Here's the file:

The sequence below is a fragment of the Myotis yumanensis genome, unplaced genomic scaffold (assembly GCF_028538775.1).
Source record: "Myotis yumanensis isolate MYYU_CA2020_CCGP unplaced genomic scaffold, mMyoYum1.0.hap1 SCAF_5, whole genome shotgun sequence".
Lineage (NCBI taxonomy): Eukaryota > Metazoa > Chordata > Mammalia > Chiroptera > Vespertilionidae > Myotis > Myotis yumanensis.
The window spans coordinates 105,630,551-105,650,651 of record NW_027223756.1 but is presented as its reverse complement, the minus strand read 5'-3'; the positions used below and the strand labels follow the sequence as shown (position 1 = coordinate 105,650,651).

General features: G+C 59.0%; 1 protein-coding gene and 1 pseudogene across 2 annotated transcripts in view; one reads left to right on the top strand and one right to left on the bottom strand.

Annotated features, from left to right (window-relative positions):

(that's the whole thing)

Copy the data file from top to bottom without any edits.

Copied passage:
The sequence below is a fragment of the Myotis yumanensis genome, unplaced genomic scaffold (assembly GCF_028538775.1).
Source record: "Myotis yumanensis isolate MYYU_CA2020_CCGP unplaced genomic scaffold, mMyoYum1.0.hap1 SCAF_5, whole genome shotgun sequence".
Lineage (NCBI taxonomy): Eukaryota > Metazoa > Chordata > Mammalia > Chiroptera > Vespertilionidae > Myotis > Myotis yumanensis.
The window spans coordinates 105,630,551-105,650,651 of record NW_027223756.1 but is presented as its reverse complement, the minus strand read 5'-3'; the positions used below and the strand labels follow the sequence as shown (position 1 = coordinate 105,650,651).

General features: G+C 59.0%; 1 protein-coding gene and 1 pseudogene across 2 annotated transcripts in view; one reads left to right on the top strand and one right to left on the bottom strand.

Annotated features, from left to right (window-relative positions):